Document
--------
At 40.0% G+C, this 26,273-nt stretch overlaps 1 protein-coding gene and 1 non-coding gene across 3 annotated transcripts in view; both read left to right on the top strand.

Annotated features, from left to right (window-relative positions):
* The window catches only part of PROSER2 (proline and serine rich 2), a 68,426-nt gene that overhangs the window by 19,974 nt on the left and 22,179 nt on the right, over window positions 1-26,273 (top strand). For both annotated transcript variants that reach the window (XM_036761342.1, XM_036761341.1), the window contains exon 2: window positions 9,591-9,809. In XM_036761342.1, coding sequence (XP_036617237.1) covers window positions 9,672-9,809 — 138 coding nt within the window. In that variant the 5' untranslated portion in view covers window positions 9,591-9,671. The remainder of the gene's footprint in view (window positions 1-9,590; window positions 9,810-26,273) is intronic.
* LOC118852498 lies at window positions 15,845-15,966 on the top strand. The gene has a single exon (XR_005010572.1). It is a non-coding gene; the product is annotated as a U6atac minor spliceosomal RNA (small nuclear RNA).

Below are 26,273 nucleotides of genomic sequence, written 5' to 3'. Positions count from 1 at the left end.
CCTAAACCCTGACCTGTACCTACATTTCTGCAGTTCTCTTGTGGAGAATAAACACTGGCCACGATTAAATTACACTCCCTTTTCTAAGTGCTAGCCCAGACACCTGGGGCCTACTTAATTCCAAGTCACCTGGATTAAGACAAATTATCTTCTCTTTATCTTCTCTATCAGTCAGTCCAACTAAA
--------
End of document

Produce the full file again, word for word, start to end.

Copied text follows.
At 40.0% G+C, this 26,273-nt stretch overlaps 1 protein-coding gene and 1 non-coding gene across 3 annotated transcripts in view; both read left to right on the top strand.

Annotated features, from left to right (window-relative positions):
* The window catches only part of PROSER2 (proline and serine rich 2), a 68,426-nt gene that overhangs the window by 19,974 nt on the left and 22,179 nt on the right, over window positions 1-26,273 (top strand). For both annotated transcript variants that reach the window (XM_036761342.1, XM_036761341.1), the window contains exon 2: window positions 9,591-9,809. In XM_036761342.1, coding sequence (XP_036617237.1) covers window positions 9,672-9,809 — 138 coding nt within the window. In that variant the 5' untranslated portion in view covers window positions 9,591-9,671. The remainder of the gene's footprint in view (window positions 1-9,590; window positions 9,810-26,273) is intronic.
* LOC118852498 lies at window positions 15,845-15,966 on the top strand. The gene has a single exon (XR_005010572.1). It is a non-coding gene; the product is annotated as a U6atac minor spliceosomal RNA (small nuclear RNA).

Below are 26,273 nucleotides of genomic sequence, written 5' to 3'. Positions count from 1 at the left end.
CCTAAACCCTGACCTGTACCTACATTTCTGCAGTTCTCTTGTGGAGAATAAACACTGGCCACGATTAAATTACACTCCCTTTTCTAAGTGCTAGCCCAGACACCTGGGGCCTACTTAATTCCAAGTCACCTGGATTAAGACAAATTATCTTCTCTTTATCTTCTCTATCAGTCAGTCCAACTAAA